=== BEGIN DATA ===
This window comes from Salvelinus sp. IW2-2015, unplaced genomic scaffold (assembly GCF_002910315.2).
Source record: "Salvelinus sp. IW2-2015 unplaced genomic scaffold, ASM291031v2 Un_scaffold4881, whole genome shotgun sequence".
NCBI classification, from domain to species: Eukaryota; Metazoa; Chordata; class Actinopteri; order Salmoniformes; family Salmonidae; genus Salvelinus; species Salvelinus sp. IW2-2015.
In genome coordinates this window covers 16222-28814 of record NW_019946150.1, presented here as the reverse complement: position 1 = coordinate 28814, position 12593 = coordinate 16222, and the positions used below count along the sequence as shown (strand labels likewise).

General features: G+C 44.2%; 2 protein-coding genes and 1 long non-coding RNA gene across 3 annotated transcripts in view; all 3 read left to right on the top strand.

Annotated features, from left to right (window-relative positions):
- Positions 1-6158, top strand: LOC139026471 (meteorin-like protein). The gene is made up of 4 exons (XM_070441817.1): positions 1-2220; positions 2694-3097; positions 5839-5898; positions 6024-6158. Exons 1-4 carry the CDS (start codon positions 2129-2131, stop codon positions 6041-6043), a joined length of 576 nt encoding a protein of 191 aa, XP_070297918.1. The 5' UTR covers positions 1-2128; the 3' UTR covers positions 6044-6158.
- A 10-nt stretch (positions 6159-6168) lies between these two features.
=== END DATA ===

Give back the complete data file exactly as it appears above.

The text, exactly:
This window comes from Salvelinus sp. IW2-2015, unplaced genomic scaffold (assembly GCF_002910315.2).
Source record: "Salvelinus sp. IW2-2015 unplaced genomic scaffold, ASM291031v2 Un_scaffold4881, whole genome shotgun sequence".
NCBI classification, from domain to species: Eukaryota; Metazoa; Chordata; class Actinopteri; order Salmoniformes; family Salmonidae; genus Salvelinus; species Salvelinus sp. IW2-2015.
In genome coordinates this window covers 16222-28814 of record NW_019946150.1, presented here as the reverse complement: position 1 = coordinate 28814, position 12593 = coordinate 16222, and the positions used below count along the sequence as shown (strand labels likewise).

General features: G+C 44.2%; 2 protein-coding genes and 1 long non-coding RNA gene across 3 annotated transcripts in view; all 3 read left to right on the top strand.

Annotated features, from left to right (window-relative positions):
- Positions 1-6158, top strand: LOC139026471 (meteorin-like protein). The gene is made up of 4 exons (XM_070441817.1): positions 1-2220; positions 2694-3097; positions 5839-5898; positions 6024-6158. Exons 1-4 carry the CDS (start codon positions 2129-2131, stop codon positions 6041-6043), a joined length of 576 nt encoding a protein of 191 aa, XP_070297918.1. The 5' UTR covers positions 1-2128; the 3' UTR covers positions 6044-6158.
- A 10-nt stretch (positions 6159-6168) lies between these two features.